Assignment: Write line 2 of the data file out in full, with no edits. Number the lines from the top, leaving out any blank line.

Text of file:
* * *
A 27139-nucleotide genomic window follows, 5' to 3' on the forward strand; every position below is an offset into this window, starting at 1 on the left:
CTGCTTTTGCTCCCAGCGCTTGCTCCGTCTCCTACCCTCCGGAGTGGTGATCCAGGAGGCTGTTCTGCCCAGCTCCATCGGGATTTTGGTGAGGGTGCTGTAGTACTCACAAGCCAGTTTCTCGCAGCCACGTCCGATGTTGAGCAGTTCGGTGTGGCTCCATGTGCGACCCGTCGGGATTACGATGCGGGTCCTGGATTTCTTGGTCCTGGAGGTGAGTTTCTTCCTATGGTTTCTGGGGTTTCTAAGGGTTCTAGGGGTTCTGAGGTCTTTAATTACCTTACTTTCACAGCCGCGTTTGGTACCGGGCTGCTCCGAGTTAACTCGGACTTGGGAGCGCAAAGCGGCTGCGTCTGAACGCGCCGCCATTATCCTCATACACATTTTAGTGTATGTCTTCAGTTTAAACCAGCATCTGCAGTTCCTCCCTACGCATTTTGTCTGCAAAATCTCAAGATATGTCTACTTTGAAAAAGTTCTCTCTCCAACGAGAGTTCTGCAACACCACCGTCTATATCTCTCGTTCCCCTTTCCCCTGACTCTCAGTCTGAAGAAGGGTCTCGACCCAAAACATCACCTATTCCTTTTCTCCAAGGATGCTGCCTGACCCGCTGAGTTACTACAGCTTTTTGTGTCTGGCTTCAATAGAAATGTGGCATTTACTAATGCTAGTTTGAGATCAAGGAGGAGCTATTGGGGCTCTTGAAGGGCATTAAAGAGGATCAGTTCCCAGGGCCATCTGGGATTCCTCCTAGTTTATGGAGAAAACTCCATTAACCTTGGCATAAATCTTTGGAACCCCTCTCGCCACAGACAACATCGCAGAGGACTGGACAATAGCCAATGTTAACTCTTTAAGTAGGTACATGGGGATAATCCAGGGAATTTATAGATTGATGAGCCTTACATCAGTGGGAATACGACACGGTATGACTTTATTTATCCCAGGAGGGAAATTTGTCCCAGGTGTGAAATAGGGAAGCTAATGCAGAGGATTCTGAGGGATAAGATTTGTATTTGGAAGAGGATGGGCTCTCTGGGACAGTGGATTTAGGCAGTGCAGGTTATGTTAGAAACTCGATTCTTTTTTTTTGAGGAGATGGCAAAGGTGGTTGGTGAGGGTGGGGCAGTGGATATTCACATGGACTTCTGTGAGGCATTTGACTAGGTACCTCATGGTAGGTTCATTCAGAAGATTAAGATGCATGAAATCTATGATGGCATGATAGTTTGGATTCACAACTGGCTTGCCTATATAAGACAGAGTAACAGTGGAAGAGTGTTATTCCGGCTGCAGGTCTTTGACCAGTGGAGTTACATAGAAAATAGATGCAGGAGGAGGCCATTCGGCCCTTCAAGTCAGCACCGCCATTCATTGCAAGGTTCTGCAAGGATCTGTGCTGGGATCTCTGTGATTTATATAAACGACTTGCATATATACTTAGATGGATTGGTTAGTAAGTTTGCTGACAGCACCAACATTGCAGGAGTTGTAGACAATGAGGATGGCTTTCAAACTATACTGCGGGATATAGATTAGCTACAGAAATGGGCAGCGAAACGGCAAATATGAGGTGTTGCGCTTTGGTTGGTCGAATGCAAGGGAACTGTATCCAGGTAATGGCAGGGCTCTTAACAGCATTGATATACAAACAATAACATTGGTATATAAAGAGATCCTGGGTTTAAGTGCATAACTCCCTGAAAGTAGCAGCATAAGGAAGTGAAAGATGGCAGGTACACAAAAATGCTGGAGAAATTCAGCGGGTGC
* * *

CTGCTTTTGCTCCCAGCGCTTGCTCCGTCTCCTACCCTCCGGAGTGGTGATCCAGGAGGCTGTTCTGCCCAGCTCCATCGGGATTTTGGTGAGGGTGCTGTAGTACTCACAAGCCAGTTTCTCGCAGCCACGTCCGATGTTGAGCAGTTCGGTGTGGCTCCATGTGCGACCCGTCGGGATTACGATGCGGGTCCTGGATTTCTTGGTCCTGGAGGTGAGTTTCTTCCTATGGTTTCTGGGGTTTCTAAGGGTTCTAGGGGTTCTGAGGTCTTTAATTACCTTACTTTCACAGCCGCGTTTGGTACCGGGCTGCTCCGAGTTAACTCGGACTTGGGAGCGCAAAGCGGCTGCGTCTGAACGCGCCGCCATTATCCTCATACACATTTTAGTGTATGTCTTCAGTTTAAACCAGCATCTGCAGTTCCTCCCTACGCATTTTGTCTGCAAAATCTCAAGATATGTCTACTTTGAAAAAGTTCTCTCTCCAACGAGAGTTCTGCAACACCACCGTCTATATCTCTCGTTCCCCTTTCCCCTGACTCTCAGTCTGAAGAAGGGTCTCGACCCAAAACATCACCTATTCCTTTTCTCCAAGGATGCTGCCTGACCCGCTGAGTTACTACAGCTTTTTGTGTCTGGCTTCAATAGAAATGTGGCATTTACTAATGCTAGTTTGAGATCAAGGAGGAGCTATTGGGGCTCTTGAAGGGCATTAAAGAGGATCAGTTCCCAGGGCCATCTGGGATTCCTCCTAGTTTATGGAGAAAACTCCATTAACCTTGGCATAAATCTTTGGAACCCCTCTCGCCACAGACAACATCGCAGAGGACTGGACAATAGCCAATGTTAACTCTTTAAGTAGGTACATGGGGATAATCCAGGGAATTTATAGATTGATGAGCCTTACATCAGTGGGAATACGACACGGTATGACTTTATTTATCCCAGGAGGGAAATTTGTCCCAGGTGTGAAATAGGGAAGCTAATGCAGAGGATTCTGAGGGATAAGATTTGTATTTGGAAGAGGATGGGCTCTCTGGGACAGTGGATTTAGGCAGTGCAGGTTATGTTAGAAACTCGATTCTTTTTTTTTGAGGAGATGGCAAAGGTGGTTGGTGAGGGTGGGGCAGTGGATATTCACATGGACTTCTGTGAGGCATTTGACTAGGTACCTCATGGTAGGTTCATTCAGAAGATTAAGATGCATGAAATCTATGATGGCATGATAGTTTGGATTCACAACTGGCTTGCCTATATAAGACAGAGTAACAGTGGAAGAGTGTTATTCCGGCTGCAGGTCTTTGACCAGTGGAGTTACATAGAAAATAGATGCAGGAGGAGGCCATTCGGCCCTTCAAGTCAGCACCGCCATTCATTGCAAGGTTCTGCAAGGATCTGTGCTGGGATCTCTGTGATTTATATAAACGACTTGCATATATACTTAGATGGATTGGTTAGTAAGTTTGCTGACAGCACCAACATTGCAGGAGTTGTAGACAATGAGGATGGCTTTCAAACTATACTGCGGGATATAGATTAGCTACAGAAATGGGCAGCGAAACGGCAAATATGAGGTGTTGCGCTTTGGTTGGTCGAATGCAAGGGAACTGTATCCAGGTAATGGCAGGGCTCTTAACAGCATTGATATACAAACAATAACATTGGTATATAAAGAGATCCTGGGTTTAAGTGCATAACTCCCTGAAAGTAGCAGCATAAGGAAGTGAAAGATGGCAGGTACACAAAAATGCTGGAGAAATTCAGCGGGTGC